Background: Circulating tumor DNA (ctDNA) is an emerging biomarker in non-Hodgkin lymphomas (NHLs). Current methods for ctDNA minimal residual disease (MRD) are limited by two factors - low input DNA amounts and high background error rates. VDJ sequencing (i.e., IgHTS) has low background but is limited by low cell-free DNA (cfDNA). Tracking multiple mutations via CAPP-Seq improves sensitivity, but detection is limited by background errors. Clustered mutations have been described in multiple cancers including NHLs and potentially have lower error rates. We explored clustered mutations from whole-genome sequencing (WGS) to identify 'phased variants' (PVs), defined as multiple mutations on a single DNA molecule (Fig 1A). We designed a method to capture PVs for improved ctDNA detection and explored its utility for MRD in DLBCL.
Methods: We reanalyzed WGS from 1455 tumors across 11 cancer types. We identified genomic regions recurrently containing PVs and designed an assay for deep cfDNA sequencing. We applied this assay to 171 patients with large B-cell lymphomas. We compared the performance of PVs for disease detection to current ctDNA techniques, including CAPP-Seq and duplex sequencing.
Results: To utilize PVs, mutations must occur within a typical cfDNA strand (~170bp). We measured the frequency of putative PVs in WGS, focusing on pairs of mutations occurring within <170bp. PVs were more frequent in NHLs than any other histology (median: DLBCL, 642; FL, 307; Burkitt, 89.5; CLL, 34; breast, 46; lung, colorectal, melanoma, bladder, cervical, head & neck < 10 per case; P < 0.001 for NHLs vs others). PVs in NHLs were enriched in single base substitution mutational signatures associated with activation-induced cytidine deaminase (AID) (SBS84 & 85). PVs in NHLs occurred in stereotyped regions, including canonical AID targets such as IGH, IGK, and IGL, as well as 44 other AID targets (Schmitz, NEJM 2018) (Fig 1B). We additionally identified novel regions not previously implicated as targets of AID, including LPP, XBP1, BZRAP1, and HLA-DQ.
We designed an approach for enriching PVs from ~115kb (Phased variant Enrichment Sequencing, PhasE-Seq) and other regions recurrently mutated in B-NHLs. We compared PhasE-Seq and CAPP-Seq using tumor and plasma samples from 16 patients. Compared to CAPP-Seq, PhasE-Seq yielded more SNVs and PVs per case (median SNVs: 331 vs 114, P<0.001; PVs: 729 vs 222.5, P <0.001). We next applied PhasE-Seq to 171 patients with untreated lymphomas (DLBCL, 148; primary mediastinal B-cell lymphoma, PMBCL, 23) profiling 58 tumor and 171 plasma samples with matched germline. We observed significant differences in the distribution of PVs between subtypes - for example, GCB-DLBCL had more PVs in BCL2, MYC, and SGK1, while ABC-DLBCL had more in PIM1 and IGHV4-34 (Fig 1C). Similarly, we noted enrichment in PVs in PMBCL in CIITA, SOCS1, CD83, and ITPKB.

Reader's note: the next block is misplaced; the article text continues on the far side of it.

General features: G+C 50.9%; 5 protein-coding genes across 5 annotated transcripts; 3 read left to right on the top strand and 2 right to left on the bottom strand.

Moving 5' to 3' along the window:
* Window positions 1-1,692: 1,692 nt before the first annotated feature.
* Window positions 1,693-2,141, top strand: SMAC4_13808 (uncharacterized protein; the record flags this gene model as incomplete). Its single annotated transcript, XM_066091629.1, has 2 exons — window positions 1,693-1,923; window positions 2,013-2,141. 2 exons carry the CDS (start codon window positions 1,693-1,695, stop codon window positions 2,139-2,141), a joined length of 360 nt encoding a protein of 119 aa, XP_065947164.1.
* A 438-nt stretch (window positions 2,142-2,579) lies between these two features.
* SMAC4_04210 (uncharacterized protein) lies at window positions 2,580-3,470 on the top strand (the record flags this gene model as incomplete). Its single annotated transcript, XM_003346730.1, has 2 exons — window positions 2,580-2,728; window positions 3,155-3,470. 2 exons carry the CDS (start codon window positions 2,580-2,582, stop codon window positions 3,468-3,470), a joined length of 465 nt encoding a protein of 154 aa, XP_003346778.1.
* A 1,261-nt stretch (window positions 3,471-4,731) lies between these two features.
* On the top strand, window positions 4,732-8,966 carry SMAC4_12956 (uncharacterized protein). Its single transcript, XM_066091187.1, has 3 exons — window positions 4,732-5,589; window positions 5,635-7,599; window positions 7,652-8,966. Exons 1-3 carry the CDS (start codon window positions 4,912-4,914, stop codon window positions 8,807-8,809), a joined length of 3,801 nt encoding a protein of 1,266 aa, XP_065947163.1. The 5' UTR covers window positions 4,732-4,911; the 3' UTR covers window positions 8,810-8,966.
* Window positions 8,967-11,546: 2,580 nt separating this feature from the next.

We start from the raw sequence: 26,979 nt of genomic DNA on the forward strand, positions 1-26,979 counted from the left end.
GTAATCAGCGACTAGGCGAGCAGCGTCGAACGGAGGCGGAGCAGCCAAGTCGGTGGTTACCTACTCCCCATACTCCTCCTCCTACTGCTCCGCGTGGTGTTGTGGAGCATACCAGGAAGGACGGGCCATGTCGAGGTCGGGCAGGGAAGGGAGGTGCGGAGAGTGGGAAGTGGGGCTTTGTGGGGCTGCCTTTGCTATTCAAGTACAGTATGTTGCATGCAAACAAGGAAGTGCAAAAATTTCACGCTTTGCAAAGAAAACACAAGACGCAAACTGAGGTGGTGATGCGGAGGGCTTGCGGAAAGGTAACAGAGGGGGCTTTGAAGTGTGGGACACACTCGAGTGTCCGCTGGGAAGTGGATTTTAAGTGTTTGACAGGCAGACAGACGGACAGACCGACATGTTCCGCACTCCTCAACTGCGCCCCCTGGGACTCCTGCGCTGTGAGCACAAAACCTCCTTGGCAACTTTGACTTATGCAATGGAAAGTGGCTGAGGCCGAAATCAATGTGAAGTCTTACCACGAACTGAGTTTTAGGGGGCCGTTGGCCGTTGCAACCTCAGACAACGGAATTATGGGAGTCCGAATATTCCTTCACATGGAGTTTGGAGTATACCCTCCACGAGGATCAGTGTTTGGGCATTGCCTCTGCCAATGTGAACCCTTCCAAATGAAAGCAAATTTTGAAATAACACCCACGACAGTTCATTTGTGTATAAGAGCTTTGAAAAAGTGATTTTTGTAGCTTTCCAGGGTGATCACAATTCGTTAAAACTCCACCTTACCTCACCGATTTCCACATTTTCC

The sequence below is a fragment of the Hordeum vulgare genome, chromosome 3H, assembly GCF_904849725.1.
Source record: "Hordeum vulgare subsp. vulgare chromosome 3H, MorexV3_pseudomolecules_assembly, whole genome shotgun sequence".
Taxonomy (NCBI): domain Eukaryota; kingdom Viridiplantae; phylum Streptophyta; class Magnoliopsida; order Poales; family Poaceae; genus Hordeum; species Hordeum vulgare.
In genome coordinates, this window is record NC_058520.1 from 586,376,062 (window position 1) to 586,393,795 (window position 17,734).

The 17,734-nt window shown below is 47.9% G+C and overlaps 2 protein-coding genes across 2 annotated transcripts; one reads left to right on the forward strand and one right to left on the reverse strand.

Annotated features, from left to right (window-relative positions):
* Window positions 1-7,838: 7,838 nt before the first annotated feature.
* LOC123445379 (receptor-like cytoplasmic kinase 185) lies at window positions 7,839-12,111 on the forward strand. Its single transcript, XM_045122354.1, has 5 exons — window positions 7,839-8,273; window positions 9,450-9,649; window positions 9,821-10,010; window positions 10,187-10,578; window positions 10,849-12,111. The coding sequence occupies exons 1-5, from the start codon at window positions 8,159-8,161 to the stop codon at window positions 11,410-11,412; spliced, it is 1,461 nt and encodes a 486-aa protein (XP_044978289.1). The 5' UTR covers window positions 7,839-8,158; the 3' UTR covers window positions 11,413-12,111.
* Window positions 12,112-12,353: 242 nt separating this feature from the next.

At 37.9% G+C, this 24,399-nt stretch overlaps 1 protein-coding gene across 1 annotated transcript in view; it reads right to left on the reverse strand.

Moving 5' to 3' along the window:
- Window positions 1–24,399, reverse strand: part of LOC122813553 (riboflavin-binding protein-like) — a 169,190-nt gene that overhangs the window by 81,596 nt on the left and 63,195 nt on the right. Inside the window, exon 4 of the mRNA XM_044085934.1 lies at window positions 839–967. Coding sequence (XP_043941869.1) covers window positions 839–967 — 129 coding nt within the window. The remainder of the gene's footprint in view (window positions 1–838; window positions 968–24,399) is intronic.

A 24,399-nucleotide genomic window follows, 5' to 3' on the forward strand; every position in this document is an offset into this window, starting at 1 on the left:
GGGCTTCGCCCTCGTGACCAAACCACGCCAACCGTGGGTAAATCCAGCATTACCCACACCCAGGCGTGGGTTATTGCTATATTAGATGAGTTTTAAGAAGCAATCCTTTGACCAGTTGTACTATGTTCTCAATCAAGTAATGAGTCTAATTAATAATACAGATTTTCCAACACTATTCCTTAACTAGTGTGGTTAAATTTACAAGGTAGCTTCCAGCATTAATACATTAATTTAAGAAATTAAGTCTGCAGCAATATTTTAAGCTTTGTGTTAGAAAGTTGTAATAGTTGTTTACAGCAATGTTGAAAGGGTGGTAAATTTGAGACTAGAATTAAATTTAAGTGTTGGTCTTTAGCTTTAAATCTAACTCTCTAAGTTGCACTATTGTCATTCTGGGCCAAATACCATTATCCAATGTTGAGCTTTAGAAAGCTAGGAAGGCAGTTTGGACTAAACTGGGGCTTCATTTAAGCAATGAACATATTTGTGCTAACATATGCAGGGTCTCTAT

We then compared PhasE-Seq to alternative methods for MRD detection. We used limiting dilutions of patient ctDNA down to 1:1,000,000 to establish the detection limit (LOD, Fig 1D). PhasE-Seq outperformed CAPP-Seq and duplex sequencing for recovery of expected tumor content, with a high degree of linearity down to ~1:1,000,000.
We applied standard CAPP-Seq and PhasE-Seq to patient cfDNA samples after two cycles of front-line therapy (n=92). We previously reported a 2.5-log reduction in ctDNA as prognostic at this time-point (Kurtz, JCO 2018). Using CAPP-Seq, 58% (53/92) of samples were undetectable. Using PhasE-Seq, 30% (16/53) of samples not detected by CAPP-Seq had evidence of MRD, with levels as low as 2:1,000,000. In patients with ctDNA undetected by CAPP-Seq, detection by PhasE-Seq significantly stratified outcomes (Fig 1E).
Conclusions: PVs are frequent in NHLs, likely due to AID, and correlate with disease biology. PhasE-Seq allows for superior detection of ctDNA, including MRD detection in the majority of patients after 2 cycles. Targeted sequencing of ctDNA should consider PVs to maximize detection and guide precision approaches.
Figure 1: A) Structure of phased variants B) Distribution of putative PVs from WGS data C) Genomic enrichment in PVs in lymphoma subtypes D) Dilution series comparing PhasE-Seq, CAPP-Seq, and duplex sequencing E) Waterfall plot showing ctDNA level vs outcome; undetectable ctDNA by CAPP-Seq is highlighted F) EFS of patients with undetectable ctDNA by CAPP-Seq after 2 cycles, stratified by PhasE-Seq
Kurtz:Roche: Consultancy. Diehn:Roche: Consultancy; AstraZeneca: Consultancy; Novartis: Consultancy; BioNTech: Consultancy; Quanticell: Consultancy. Alizadeh:Pharmacyclics: Consultancy; Janssen: Consultancy; Genentech: Consultancy; Roche: Consultancy; Gilead: Consultancy; Celgene: Consultancy; Chugai: Consultancy; Pfizer: Research Funding.
Asterisk with author names denotes non-ASH members.